Operation Stingray Part 5 // PG. 4 of 5
“It's time for you to see something,” Dreiser said.
The doors opened and we entered a massive, dome-shaped room with a raised dais in the center. The dais had a semicircle of keyboards and control panels around it. I looked around and saw that the inner surface of the dome was covered in hundreds and hundreds of dark monitor screens.
Dreiser stepped onto the dais and tapped a key. One of the monitors lit up. A young woman looked into the screen as she applied her makeup. A female voice was speaking softly, in rapid, broken sentence fragments. She talked about her classes, her mother, the laundry, and a television show, all simultaneously.
The image was odd. It was clear in the center, but fuzzy on the edges. It flickered dark every few seconds. Suddenly it panned downward to show a bathroom sink. A hand picked up a tube of lipstick and the image flicked back upward. The woman began applying the lipstick. I realized she was looking in a bathroom mirror. Was she wearing a camera somehow? It was almost as though I was looking through her--
I gasped as I realized what I was seeing. Dreiser grinned. “The first generation of Stingrays were quite limited.” he said. “They allowed us to transmit commands and little else. But the newest versions are wonders of technological innovation. Now not only can we transmit whatever we like, but we can observe and manipulate all brain activity as well.”
He typed a command into the keyboard. The woman looked into the mirror and her expression hardened. Her inner voice became grim and anguished. She said she hated herself, her life was painful and meaningless, she would always be alone. The woman's face twisted--a film of moisture distorted the image. She looked at a razor blade. She picked it up slowly with trembling fingers and held it to her wrist.
“Imagine,” Dreiser said as the monitor faded to white. “Stingray antennas covering every inch of the globe. Imagine countless minds at our disposal, ready and willing to perform whatever tasks we choose. Imagine wielding complete omniscience and omnipotence over all of humanity from this very platform. What is Phase Three? My dear boy, Phase Three is nothing less than the power of God.”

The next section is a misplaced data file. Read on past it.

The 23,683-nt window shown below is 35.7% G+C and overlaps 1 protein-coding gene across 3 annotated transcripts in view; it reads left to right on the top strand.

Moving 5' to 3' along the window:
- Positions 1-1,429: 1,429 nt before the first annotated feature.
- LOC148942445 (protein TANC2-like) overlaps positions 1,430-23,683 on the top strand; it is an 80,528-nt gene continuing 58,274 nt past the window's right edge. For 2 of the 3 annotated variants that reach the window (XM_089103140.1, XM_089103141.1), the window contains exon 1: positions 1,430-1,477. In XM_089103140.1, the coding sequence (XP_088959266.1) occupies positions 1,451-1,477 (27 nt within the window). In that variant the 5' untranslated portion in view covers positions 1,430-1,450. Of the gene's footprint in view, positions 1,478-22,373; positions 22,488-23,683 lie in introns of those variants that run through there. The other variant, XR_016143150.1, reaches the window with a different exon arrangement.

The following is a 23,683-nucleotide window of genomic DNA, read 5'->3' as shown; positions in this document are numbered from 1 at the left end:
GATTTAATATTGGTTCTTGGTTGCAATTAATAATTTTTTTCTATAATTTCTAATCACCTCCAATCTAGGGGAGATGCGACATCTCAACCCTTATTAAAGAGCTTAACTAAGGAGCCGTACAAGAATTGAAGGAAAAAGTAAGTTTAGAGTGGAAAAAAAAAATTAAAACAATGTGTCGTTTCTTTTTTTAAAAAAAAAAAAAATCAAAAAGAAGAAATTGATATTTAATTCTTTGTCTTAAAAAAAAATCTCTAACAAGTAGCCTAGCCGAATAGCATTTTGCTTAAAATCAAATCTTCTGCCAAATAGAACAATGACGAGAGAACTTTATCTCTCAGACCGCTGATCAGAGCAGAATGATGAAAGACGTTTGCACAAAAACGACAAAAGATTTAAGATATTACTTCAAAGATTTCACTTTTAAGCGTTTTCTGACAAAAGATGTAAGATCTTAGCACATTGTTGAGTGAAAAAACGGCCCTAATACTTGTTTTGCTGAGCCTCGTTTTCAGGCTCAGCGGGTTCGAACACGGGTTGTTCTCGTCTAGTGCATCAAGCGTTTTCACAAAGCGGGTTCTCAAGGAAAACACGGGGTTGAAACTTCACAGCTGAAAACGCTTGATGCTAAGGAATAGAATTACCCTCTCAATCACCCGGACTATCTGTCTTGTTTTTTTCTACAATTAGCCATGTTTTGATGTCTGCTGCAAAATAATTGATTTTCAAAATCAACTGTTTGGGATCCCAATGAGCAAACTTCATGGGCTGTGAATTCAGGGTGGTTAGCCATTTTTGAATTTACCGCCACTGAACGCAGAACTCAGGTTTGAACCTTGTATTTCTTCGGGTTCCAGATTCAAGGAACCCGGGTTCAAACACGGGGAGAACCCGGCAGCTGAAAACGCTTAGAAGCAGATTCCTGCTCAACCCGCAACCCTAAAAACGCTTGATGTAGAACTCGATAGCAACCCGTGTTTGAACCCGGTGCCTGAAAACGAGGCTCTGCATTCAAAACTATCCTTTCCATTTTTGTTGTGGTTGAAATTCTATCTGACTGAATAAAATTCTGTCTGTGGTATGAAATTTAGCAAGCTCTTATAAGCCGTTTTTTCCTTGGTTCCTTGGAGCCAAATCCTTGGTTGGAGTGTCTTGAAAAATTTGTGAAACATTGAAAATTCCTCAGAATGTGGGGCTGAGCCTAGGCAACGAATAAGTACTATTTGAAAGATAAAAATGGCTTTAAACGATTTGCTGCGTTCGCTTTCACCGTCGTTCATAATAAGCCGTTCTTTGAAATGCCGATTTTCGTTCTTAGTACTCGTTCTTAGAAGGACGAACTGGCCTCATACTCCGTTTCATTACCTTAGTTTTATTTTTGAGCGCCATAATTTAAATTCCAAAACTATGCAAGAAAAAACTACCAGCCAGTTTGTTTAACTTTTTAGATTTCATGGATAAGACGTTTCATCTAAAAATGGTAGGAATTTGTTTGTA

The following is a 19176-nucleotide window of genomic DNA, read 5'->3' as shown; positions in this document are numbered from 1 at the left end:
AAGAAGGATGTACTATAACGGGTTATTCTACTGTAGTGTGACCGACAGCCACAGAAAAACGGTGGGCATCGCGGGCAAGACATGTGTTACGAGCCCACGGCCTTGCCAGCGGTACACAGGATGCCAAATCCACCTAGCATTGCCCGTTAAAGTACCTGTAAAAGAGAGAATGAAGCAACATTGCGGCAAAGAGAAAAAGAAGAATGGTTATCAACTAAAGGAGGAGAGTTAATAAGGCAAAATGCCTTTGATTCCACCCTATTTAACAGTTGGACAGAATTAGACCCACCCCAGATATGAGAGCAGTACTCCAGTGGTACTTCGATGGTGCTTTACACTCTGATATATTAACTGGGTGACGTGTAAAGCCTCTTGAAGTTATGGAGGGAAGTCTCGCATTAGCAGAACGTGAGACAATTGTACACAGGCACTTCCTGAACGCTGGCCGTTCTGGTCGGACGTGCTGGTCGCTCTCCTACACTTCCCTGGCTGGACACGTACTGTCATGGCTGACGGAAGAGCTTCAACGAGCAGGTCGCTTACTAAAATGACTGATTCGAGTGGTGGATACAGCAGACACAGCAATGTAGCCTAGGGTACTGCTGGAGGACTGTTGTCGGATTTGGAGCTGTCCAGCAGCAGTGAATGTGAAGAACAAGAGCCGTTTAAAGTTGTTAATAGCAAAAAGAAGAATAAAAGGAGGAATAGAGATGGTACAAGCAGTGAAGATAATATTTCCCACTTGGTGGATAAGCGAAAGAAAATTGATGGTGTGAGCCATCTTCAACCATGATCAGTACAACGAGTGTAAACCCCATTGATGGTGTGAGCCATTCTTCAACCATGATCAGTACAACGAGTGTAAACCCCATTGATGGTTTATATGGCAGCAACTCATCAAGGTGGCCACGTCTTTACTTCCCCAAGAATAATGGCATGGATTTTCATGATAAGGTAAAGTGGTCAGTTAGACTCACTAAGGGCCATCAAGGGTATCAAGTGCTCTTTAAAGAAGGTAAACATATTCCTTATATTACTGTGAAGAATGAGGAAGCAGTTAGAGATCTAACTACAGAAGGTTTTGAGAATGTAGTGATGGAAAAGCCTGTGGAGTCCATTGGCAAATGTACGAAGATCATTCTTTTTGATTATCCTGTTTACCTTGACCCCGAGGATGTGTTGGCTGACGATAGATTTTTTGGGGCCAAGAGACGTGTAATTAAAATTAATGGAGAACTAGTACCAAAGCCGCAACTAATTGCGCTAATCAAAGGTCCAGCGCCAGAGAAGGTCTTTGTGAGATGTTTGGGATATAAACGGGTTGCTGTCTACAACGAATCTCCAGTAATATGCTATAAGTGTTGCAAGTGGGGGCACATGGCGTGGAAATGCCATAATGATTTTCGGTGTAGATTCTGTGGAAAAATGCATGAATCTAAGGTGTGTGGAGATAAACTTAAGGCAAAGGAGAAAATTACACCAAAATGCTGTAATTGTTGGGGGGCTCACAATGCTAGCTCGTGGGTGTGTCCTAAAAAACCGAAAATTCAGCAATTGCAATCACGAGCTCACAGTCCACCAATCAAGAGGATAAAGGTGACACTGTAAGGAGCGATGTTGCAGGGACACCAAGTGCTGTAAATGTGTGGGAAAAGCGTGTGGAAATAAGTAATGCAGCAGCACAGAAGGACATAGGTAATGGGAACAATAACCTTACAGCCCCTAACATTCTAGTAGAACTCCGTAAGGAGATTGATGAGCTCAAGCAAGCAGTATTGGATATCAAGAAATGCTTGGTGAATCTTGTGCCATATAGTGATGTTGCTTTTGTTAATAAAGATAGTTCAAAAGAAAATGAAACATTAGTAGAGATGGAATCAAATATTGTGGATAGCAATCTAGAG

He touched a key and the entire dome of monitors lit up. I looked through the eyes of people all over the world. A man shopping in a crowded market. A doctor performing an operation. A woman bicycling down a desert trail. A fighter pilot in the sky. An infant lying in a crib.
“You believe that you can lead the people in a revolution against us,” Dreiser said. “Tell me, what will you do when we have six billion cameras showing us everything we need to see? When every living creature serves us and their thoughts become tools we use to enforce our will? What will you do when we delete the word for 'resistance' from human memory with a keystroke?”
I stood in a white room. The world was thick and distorted, like I was underwater. Was I dreaming?
Brian sat on the floor near the opposite wall. His head was down and his hands clutched the back of his neck. I called to him but the sound was lost in the curdled air. I ran to him, my slow motion body heavy and aching. I called again. I needed to warn him about Phase Three and the danger facing the world. I finally reached him. He looked up.
His eyes were completely black. His face was a grimace of fear and pain. He shrieked like a frightened animal and bounded away on all fours. He cowered in the corner of the room and screamed.
Dreiser's voice whispered in my ear. “Animals,” he said.
I walked to Brian and begged him to snap out of it. I searched his eyes for any trace of understanding or intelligence. Any trace of my best friend. But his eyes held nothing but primal fear, the unthinking look of a beast in danger. The look in his eyes was like a claw hammer to my heart. He had been broken. He was gone.
“You are alone,” Dreiser said.
I sank down to the floor. Yes, I was alone. Totally, helplessly alone. Dreiser was right. He had taken everything from me. Everyone I cared about. Every hope I had. Everything.
No. Not everything. I had one thing left. I had the rage that burned in my chest when I thought of his face. I had the image of his bloodied corpse that hung in my mind's eye like a mandala. I had my hate. I would find a way, somehow, to get my revenge on him. And if I couldn't, then I would kill him every time I closed my eyes. That was the one thing he couldn't take from me. The one thing that would be mine forever.
“We've reached the end of our time together,” Dreiser said.